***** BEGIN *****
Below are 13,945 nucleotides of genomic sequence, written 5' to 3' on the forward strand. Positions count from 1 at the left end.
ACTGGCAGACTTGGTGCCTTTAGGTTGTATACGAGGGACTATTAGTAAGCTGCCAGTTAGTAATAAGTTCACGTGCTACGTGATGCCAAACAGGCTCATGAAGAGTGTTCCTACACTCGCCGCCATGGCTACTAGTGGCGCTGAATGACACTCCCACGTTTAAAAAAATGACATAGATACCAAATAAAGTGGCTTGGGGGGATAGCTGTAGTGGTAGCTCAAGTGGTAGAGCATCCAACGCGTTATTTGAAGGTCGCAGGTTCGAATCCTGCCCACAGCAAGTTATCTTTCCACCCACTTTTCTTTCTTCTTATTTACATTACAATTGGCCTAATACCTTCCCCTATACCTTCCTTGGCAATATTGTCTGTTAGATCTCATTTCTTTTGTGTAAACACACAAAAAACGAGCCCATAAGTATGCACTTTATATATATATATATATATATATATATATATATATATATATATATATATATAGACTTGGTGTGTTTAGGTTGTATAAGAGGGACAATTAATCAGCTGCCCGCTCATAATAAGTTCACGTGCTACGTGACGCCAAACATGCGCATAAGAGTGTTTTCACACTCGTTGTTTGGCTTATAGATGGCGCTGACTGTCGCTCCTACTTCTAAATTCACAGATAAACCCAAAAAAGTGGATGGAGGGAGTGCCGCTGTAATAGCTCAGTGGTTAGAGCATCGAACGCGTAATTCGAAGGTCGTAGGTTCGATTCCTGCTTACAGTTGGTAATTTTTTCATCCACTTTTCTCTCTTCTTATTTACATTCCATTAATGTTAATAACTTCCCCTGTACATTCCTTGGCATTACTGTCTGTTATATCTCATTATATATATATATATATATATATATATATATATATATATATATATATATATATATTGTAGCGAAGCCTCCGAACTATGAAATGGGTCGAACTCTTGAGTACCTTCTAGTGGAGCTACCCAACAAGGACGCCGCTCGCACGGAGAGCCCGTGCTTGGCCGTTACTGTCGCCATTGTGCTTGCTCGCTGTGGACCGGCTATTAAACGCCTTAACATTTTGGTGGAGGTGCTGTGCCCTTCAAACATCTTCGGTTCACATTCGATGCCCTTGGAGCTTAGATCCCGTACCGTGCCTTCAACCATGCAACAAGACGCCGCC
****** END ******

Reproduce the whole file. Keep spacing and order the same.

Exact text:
Below are 13,945 nucleotides of genomic sequence, written 5' to 3' on the forward strand. Positions count from 1 at the left end.
ACTGGCAGACTTGGTGCCTTTAGGTTGTATACGAGGGACTATTAGTAAGCTGCCAGTTAGTAATAAGTTCACGTGCTACGTGATGCCAAACAGGCTCATGAAGAGTGTTCCTACACTCGCCGCCATGGCTACTAGTGGCGCTGAATGACACTCCCACGTTTAAAAAAATGACATAGATACCAAATAAAGTGGCTTGGGGGGATAGCTGTAGTGGTAGCTCAAGTGGTAGAGCATCCAACGCGTTATTTGAAGGTCGCAGGTTCGAATCCTGCCCACAGCAAGTTATCTTTCCACCCACTTTTCTTTCTTCTTATTTACATTACAATTGGCCTAATACCTTCCCCTATACCTTCCTTGGCAATATTGTCTGTTAGATCTCATTTCTTTTGTGTAAACACACAAAAAACGAGCCCATAAGTATGCACTTTATATATATATATATATATATATATATATATATATATATATATATATATATAGACTTGGTGTGTTTAGGTTGTATAAGAGGGACAATTAATCAGCTGCCCGCTCATAATAAGTTCACGTGCTACGTGACGCCAAACATGCGCATAAGAGTGTTTTCACACTCGTTGTTTGGCTTATAGATGGCGCTGACTGTCGCTCCTACTTCTAAATTCACAGATAAACCCAAAAAAGTGGATGGAGGGAGTGCCGCTGTAATAGCTCAGTGGTTAGAGCATCGAACGCGTAATTCGAAGGTCGTAGGTTCGATTCCTGCTTACAGTTGGTAATTTTTTCATCCACTTTTCTCTCTTCTTATTTACATTCCATTAATGTTAATAACTTCCCCTGTACATTCCTTGGCATTACTGTCTGTTATATCTCATTATATATATATATATATATATATATATATATATATATATATATATATATATATATTGTAGCGAAGCCTCCGAACTATGAAATGGGTCGAACTCTTGAGTACCTTCTAGTGGAGCTACCCAACAAGGACGCCGCTCGCACGGAGAGCCCGTGCTTGGCCGTTACTGTCGCCATTGTGCTTGCTCGCTGTGGACCGGCTATTAAACGCCTTAACATTTTGGTGGAGGTGCTGTGCCCTTCAAACATCTTCGGTTCACATTCGATGCCCTTGGAGCTTAGATCCCGTACCGTGCCTTCAACCATGCAACAAGACGCCGCC